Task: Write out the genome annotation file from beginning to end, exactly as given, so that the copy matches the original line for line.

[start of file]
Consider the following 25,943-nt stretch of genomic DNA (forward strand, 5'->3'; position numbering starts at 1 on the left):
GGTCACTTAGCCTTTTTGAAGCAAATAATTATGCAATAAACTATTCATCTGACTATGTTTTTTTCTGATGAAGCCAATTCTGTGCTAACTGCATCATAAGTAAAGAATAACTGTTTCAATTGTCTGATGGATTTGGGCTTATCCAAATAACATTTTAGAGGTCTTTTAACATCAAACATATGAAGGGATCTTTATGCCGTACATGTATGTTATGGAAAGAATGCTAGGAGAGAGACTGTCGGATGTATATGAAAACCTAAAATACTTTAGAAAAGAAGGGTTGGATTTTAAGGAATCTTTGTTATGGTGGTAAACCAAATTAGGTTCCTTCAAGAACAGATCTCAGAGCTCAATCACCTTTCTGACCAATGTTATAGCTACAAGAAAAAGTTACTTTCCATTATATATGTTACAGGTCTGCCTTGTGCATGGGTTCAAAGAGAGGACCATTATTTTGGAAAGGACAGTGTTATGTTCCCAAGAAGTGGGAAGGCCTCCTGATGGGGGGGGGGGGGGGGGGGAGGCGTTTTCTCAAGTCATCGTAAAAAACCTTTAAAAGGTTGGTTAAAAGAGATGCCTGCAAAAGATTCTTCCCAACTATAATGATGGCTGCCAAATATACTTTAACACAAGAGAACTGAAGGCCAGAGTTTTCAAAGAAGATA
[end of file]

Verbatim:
Consider the following 25,943-nt stretch of genomic DNA (forward strand, 5'->3'; position numbering starts at 1 on the left):
GGTCACTTAGCCTTTTTGAAGCAAATAATTATGCAATAAACTATTCATCTGACTATGTTTTTTTCTGATGAAGCCAATTCTGTGCTAACTGCATCATAAGTAAAGAATAACTGTTTCAATTGTCTGATGGATTTGGGCTTATCCAAATAACATTTTAGAGGTCTTTTAACATCAAACATATGAAGGGATCTTTATGCCGTACATGTATGTTATGGAAAGAATGCTAGGAGAGAGACTGTCGGATGTATATGAAAACCTAAAATACTTTAGAAAAGAAGGGTTGGATTTTAAGGAATCTTTGTTATGGTGGTAAACCAAATTAGGTTCCTTCAAGAACAGATCTCAGAGCTCAATCACCTTTCTGACCAATGTTATAGCTACAAGAAAAAGTTACTTTCCATTATATATGTTACAGGTCTGCCTTGTGCATGGGTTCAAAGAGAGGACCATTATTTTGGAAAGGACAGTGTTATGTTCCCAAGAAGTGGGAAGGCCTCCTGATGGGGGGGGGGGGGGGGGGGAGGCGTTTTCTCAAGTCATCGTAAAAAACCTTTAAAAGGTTGGTTAAAAGAGATGCCTGCAAAAGATTCTTCCCAACTATAATGATGGCTGCCAAATATACTTTAACACAAGAGAACTGAAGGCCAGAGTTTTCAAAGAAGATA